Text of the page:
With the growth of digital mapping and Geographic Information Systems (GIS) becoming available to many people in the form of online services like Google Earth and Yahoo maps – the way people do business is rapidly changing. Using data derived from GPS systems and other sources such as satellite photography, aerial photography and physical surveys, the kind and quality of information available to organizations is greatly enhanced – and not only to the benefit of Wall Street.
“GIS is a very useful tool which can be used to solve the world's problems,” says Patrick, a geographer who blogs at http://www.catholicgauze.blogspot.com (for privacy reasons, he is known on the web by his first name.) “With a simple database or spreadsheet I could show you data on a famine in Africa but all you would see are the names of the countries and a bunch of numbers. With GIS I can make a map and show you where there is surplus food and where that surplus could be distributed.”
GPS Data and GIS Systems
The use of GPS technology in the digital mapmaking process has made possible a number of innovations, including the integration of GPS data into aerial photography expeditions, with exact GPS positions being recorded at the time of each photographic exposure. These images and coordinate data are then imported into GIS maps. On the ground, portable and lightweight GPS devices are used to collect positions and attributes of physical geographical features, with the classification of attributes assigned from a pull down menu. The data can then be output to popular GIS software applications for compilation into digital maps.
Technological innovations in GPS and GIS have occurred on a parallel course, with breakthroughs in each field often benefiting the other. The increasing ubiquity of the Internet and the growing affordability of GPS and GIS systems should lead to increased visibility of these technologies, as seen in the availability of digital maps found on Google Earth and at Yahoo.com.
A Catalyst For Change
Indeed, if a recent media project at Google is any indication, GPS and GIS-enabled mapmaking may not only change the way we view the world, it may contribute to improving the lives of those in it. In collaboration with the U.S. Holocaust Memorial Museum, the folks at Google unveiled in April an unprecedented online mapping initiative to bring awareness of the Darfur crisis to the public, in the hopes of creating positive social change.
"At Google, we believe technology can be a catalyst for education and action,” said Eliot Schrage, Google Vice President of Global Communications and Public Affairs, in a recent press release. “‘Crisis in Darfur’ will enable Google Earth users to visualize and learn about the destruction in Darfur as never before and join the Museum’s efforts in responding to this continuing international catastrophe” (cited from http://www.google.com/intl/en/press/pressrel/darfur_mapping.html.)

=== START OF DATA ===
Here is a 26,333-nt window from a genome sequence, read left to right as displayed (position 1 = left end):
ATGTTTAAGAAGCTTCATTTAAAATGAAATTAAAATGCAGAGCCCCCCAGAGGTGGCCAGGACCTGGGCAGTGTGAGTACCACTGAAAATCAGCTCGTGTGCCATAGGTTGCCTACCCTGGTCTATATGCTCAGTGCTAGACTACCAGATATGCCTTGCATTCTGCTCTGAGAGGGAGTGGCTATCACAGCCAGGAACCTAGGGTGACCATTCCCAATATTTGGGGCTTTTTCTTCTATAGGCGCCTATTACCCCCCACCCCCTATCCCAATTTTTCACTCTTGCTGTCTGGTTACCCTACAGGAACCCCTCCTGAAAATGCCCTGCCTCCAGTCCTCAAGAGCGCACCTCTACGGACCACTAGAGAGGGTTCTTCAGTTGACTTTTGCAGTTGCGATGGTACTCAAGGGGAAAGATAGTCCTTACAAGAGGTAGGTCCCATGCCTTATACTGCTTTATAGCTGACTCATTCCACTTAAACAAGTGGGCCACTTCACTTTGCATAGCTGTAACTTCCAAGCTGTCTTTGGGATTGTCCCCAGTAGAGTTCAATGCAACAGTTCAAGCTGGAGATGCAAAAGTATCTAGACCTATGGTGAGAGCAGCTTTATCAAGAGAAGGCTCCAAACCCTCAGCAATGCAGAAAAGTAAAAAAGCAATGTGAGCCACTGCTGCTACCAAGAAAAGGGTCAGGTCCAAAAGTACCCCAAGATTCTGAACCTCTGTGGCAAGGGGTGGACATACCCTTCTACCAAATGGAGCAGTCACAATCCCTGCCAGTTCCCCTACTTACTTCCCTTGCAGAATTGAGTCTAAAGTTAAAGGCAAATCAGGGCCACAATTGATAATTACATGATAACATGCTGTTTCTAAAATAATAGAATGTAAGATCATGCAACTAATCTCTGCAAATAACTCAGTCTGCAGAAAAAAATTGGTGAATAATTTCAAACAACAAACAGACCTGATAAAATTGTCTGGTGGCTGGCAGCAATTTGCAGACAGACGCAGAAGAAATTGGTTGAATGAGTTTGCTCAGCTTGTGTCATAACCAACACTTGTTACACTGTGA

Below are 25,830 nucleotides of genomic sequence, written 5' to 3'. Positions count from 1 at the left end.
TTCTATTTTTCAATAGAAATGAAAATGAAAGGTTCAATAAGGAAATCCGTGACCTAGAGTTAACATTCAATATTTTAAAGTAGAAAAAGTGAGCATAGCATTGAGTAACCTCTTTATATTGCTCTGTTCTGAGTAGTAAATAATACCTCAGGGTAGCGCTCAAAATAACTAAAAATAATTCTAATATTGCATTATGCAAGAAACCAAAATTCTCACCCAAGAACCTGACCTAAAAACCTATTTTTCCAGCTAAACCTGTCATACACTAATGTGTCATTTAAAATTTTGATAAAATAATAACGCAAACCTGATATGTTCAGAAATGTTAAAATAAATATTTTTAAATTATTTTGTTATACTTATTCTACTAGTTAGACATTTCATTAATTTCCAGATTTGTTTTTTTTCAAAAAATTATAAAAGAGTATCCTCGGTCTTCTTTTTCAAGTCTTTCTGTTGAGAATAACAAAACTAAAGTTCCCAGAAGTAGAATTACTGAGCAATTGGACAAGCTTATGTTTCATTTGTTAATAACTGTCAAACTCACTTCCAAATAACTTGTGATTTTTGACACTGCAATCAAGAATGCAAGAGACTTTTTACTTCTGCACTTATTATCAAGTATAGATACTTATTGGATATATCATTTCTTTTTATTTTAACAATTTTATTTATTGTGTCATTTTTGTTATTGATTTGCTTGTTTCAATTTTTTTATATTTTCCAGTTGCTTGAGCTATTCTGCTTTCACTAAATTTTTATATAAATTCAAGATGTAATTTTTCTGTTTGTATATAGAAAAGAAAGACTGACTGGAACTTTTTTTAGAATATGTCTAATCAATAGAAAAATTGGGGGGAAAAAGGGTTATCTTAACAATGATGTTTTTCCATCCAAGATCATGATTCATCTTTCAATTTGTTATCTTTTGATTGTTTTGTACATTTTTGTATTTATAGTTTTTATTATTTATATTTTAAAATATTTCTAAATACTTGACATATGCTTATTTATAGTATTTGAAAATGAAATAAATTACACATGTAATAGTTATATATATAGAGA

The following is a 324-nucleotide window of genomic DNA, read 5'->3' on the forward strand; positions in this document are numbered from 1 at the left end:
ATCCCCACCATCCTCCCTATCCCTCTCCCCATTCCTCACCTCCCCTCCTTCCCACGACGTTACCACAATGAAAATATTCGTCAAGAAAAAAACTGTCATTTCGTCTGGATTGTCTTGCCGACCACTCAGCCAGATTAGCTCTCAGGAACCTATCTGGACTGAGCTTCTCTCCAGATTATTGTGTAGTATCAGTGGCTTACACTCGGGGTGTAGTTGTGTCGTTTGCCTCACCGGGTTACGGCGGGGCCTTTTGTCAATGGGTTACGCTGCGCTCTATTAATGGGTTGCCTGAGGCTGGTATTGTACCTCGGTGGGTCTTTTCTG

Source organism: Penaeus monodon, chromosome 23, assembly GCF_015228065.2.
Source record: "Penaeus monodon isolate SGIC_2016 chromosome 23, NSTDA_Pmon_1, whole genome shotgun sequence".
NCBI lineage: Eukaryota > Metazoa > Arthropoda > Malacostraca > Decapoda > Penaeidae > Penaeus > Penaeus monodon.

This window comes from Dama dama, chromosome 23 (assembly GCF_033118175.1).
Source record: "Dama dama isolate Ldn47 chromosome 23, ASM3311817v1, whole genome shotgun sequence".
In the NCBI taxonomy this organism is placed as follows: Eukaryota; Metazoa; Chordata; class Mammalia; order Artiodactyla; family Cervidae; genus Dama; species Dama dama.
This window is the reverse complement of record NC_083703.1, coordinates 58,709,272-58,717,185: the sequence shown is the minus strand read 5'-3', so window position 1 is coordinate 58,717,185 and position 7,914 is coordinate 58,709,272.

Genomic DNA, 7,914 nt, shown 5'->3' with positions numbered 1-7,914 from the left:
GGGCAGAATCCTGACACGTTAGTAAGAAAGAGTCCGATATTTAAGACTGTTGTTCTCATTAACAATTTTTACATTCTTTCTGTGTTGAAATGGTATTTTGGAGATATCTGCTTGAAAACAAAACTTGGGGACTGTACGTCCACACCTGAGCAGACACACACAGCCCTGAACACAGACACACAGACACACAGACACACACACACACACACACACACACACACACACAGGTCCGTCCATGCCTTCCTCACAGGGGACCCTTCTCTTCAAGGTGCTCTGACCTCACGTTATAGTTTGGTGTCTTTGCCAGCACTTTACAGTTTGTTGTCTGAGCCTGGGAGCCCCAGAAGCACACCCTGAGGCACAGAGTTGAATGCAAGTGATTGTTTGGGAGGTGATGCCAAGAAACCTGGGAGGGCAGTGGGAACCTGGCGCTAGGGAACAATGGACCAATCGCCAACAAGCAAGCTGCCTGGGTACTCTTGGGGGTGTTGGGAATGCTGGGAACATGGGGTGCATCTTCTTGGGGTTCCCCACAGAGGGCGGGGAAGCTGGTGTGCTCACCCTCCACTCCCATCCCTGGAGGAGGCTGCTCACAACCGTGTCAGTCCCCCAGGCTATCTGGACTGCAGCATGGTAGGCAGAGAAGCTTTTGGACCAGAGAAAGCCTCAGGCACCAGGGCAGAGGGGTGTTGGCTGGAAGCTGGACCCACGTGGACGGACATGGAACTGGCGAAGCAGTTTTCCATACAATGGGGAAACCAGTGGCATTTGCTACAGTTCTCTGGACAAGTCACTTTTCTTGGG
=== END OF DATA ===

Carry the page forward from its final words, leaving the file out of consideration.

As online users use virtual technology to fly over Africa, they’ll see actual photographic images of the devastation that bears witness to the ongoing destruction of 1,600 villages by the Janjaweed militia and Sudanese forces – including 100,000 homes, as well as mosques, schools, and other critical structures, according to the release.
The project uses data compiled from sources as diverse as the U.S. State Department and the United Nations, as well independent photographers and Holocaust Museum. The virtual experience can be viewed by downloading the free Google Earth software at http://earth.google.com . Additional information about the museum’s Genocide Prevention Mapping Initiative can be accessed at the website of the Holocaust Museum at www.ushmm.org/googleearth .
‘Neither Good Nor Evil’
Geographer Patrick, who developed a master’s thesis using freeware GIS software, and is currently a graduate teaching assistant in environmental geography, says he feels that due to the widespread availability of network-based programs, “GIS is about to go through such a radical evolution that it will surprise many….These new tools are also incredibly easy. I predict it will soon be possible to earn a degree in GIS from your average tech school.”
Patrick runs a Windows® XP-based laptop with a variety of GIS applications, favoring open-source software and freeware for most of his work, and uses the popular ArcGIS application from ESRI for the most complex data and image crunching. He suggests that, like any tool, the benefit to society of using geographical information systems depends on the intentions of the user: “GIS is a great tool but that's all it is,” Patrick told me, “it is neither good nor evil. What matters is who is using it and the goals they wish to accomplish. As a culture we must continue to teach morals and ethics. This is the best and only reasonable way GIS can have a positive effect on the world.”
As tools like Google Earth and similar GIS platforms bring the world closer together, every single one of us gains billions of neighbors every time we log onto the Internet. Hopefully this fact will make it harder to turn our back on the plight of developing communities in crisis, like Darfur.